decision matrix tool 12 by opn1mPE

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									   Levels of Engagement: Decision Matrix Tool

   Systematically identify, analyze, and rate the presence and strength of
   relationships between two or more options available in a decision
Purpose            To assist groups in coming to final decisions when faced with many alternatives
                   Assessing the relative importance of a variety of decision factors to build alignment, buy-
                    in and support for decisions
                   Create a rational process to reach consensus in a group

Description        Brainstorm all potential alternatives/approaches
                   Identify evaluative criteria that will allow discrimination between options in the decision
                    making process
                   Evaluative criteria are given weight to reflect their relative importance
                   Build consensus on a scoring system for a common understanding of the process
                   Potential alternatives/approaches are rated against the evaluative criteria
                   Ratings on alternatives and weighting on evaluative criteria are multiplied
                   Weighted ratings are added up and data is entered into matrix


Potential Uses     Engaging a group in discussion about many alternatives to enable effective decision-
                    making
                   Building consensus in a group to support more effective change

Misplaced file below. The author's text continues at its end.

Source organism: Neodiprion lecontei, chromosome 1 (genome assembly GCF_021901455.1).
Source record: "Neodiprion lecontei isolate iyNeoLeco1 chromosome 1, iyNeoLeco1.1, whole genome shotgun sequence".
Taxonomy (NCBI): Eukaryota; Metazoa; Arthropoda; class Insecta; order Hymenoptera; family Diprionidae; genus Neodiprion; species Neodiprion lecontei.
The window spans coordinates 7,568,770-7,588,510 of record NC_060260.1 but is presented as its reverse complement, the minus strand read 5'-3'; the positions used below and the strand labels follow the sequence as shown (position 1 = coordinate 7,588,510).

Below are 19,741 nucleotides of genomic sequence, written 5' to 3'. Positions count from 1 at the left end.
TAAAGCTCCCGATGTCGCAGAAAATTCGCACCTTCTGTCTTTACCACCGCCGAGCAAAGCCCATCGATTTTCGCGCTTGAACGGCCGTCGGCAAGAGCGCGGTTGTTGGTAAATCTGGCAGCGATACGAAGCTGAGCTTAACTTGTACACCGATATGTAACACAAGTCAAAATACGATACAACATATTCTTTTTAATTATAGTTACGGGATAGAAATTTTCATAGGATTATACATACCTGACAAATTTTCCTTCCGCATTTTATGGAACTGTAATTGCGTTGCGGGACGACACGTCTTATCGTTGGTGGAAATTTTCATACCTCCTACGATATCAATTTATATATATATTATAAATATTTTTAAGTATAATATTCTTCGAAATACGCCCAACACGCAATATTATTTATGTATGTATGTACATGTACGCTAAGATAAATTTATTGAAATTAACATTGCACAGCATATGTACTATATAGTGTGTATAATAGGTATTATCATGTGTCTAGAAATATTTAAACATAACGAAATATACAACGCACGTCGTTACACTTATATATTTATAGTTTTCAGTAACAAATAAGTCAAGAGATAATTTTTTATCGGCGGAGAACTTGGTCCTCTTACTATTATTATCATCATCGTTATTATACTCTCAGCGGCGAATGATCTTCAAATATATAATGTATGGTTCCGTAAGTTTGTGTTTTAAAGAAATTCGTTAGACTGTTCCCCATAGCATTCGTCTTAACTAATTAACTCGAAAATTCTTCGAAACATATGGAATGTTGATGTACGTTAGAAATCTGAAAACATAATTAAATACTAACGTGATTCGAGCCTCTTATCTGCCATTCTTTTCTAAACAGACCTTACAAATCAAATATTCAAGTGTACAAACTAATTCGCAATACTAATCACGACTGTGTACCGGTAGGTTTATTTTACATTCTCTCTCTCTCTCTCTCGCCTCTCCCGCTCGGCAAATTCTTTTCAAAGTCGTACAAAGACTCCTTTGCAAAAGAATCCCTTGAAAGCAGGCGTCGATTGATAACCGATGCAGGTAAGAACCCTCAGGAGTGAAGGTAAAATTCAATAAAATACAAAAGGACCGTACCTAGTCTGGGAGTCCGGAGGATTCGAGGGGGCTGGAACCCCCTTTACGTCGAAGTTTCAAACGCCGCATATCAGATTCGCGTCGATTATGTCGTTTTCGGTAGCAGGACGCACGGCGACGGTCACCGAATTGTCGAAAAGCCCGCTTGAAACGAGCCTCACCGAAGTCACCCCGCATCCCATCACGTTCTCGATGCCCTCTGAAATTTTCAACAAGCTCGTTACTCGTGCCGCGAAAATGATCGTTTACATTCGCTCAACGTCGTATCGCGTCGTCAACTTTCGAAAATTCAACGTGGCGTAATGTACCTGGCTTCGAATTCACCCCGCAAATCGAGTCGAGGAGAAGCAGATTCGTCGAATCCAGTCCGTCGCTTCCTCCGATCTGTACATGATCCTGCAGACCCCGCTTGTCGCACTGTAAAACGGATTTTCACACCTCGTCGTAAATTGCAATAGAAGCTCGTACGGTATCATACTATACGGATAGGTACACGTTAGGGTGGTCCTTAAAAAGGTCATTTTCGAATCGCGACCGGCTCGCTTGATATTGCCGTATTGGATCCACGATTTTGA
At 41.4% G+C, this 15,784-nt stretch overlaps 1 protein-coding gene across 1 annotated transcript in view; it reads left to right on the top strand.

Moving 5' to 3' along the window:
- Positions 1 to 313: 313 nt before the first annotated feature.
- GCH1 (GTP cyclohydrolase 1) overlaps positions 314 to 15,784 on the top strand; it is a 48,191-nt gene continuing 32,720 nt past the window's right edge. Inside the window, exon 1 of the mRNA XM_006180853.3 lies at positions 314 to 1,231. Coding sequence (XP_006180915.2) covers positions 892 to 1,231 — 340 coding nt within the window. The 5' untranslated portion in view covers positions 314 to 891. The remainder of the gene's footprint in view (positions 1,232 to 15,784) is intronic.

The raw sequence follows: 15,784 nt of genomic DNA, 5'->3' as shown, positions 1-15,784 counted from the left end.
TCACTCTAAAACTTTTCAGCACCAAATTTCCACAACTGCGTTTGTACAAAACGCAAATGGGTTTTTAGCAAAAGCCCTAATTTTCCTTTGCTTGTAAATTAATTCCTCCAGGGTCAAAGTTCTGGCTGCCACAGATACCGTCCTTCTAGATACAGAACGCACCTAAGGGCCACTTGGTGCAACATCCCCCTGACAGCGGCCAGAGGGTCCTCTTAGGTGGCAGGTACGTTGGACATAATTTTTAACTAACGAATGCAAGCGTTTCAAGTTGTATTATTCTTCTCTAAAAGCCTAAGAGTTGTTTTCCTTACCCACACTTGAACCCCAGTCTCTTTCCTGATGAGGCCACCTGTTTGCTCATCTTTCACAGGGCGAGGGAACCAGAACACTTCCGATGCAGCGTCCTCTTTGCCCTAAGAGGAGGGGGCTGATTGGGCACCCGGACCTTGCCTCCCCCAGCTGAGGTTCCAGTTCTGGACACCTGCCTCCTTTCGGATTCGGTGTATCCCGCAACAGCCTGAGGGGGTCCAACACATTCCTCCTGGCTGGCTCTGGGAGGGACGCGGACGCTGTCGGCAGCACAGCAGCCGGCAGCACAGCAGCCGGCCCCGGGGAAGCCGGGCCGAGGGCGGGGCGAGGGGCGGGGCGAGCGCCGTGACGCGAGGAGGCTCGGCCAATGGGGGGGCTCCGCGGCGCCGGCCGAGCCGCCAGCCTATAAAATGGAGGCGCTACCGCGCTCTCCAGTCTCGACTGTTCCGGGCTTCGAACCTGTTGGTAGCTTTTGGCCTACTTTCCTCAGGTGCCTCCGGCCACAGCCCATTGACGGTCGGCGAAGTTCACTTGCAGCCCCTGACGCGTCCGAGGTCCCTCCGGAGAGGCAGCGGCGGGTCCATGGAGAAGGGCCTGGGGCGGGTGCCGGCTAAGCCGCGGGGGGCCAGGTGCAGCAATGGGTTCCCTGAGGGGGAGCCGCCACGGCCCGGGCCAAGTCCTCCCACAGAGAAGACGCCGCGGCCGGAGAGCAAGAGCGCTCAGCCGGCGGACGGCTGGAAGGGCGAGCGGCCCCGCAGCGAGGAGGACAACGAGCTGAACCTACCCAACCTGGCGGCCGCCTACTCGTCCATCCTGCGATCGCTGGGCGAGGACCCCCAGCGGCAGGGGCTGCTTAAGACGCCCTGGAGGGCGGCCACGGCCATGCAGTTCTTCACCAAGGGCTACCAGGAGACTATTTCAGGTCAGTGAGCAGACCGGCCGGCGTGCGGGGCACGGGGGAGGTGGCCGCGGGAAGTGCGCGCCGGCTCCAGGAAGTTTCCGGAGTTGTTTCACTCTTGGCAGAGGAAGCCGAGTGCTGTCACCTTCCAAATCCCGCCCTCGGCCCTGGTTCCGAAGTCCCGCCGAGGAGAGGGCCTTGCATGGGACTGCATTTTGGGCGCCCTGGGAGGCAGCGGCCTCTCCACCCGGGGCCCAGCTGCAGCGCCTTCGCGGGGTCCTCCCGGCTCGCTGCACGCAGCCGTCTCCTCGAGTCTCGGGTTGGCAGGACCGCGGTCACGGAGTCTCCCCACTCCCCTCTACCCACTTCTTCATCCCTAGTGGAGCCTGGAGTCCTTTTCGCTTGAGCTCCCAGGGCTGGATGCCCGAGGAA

 Evaluating alternative solutions to issues associated with change
                   Enhancing the quality of decisions and support for final decisions

Level(s) of the
Engagement
Pyramid              Commitment
                     Belief
                     Understanding
                     Awareness




    Howick Associates 2009
Facilitator Guide
Your materials include felt markers, a flip chart, Post-It Notes, a handout with the basics of this tool and
instructions on how to conduct the session

Provide a quick overview of the tool
A Decision Matrix is a tool that allows an individual or a team to systematically identify, analyze and rate the
strength of relationships between different alternatives and approaches to facilitate thorough decision-making.
The Matrix is especially useful for looking at a variety of decision factors and assessing each factor’s relative
importance.
Set up the exercise

Step 1:
 Participants identify alternatives/ideas to be considered in the decision making process. Depending
upon the team’s needs, these can be process steps, change projects, or potential solutions. List the
alternatives/ideas down the left side of the matrix.
Step 2:
Brainstorm the evaluative criteria by which the decision will be made. The group making the decision must
reach consensus on the appropriate evaluative criteria. List the criteria across the top of the matrix. Typically 3-
5 criteria are appropriate.

Step 3:
If necessary, assign weights to the evaluative criteria to reflect the relative importance of each. The group
making the decision must reach consensus on the relative importance of the different criteria

Step 4:
Before they can rate the alternatives, the individual or team must design a scoring system. Determine a scoring
range (1, 5, 9 is recommended) and ensure that all team members have a common understanding of what high,
medium and low scores represent

Step 5:
Evaluate various options listed on the left hand side against specific criteria and continue through all criteria
until the discussion of all options against all criteria is complete. Rating is determined by consensus.

Step 6:
Total all scores for each option and determine the highest (or lowest) score

Step 7:
Look at the options selected and as a group determine if this process has resulted in the appropriate decision.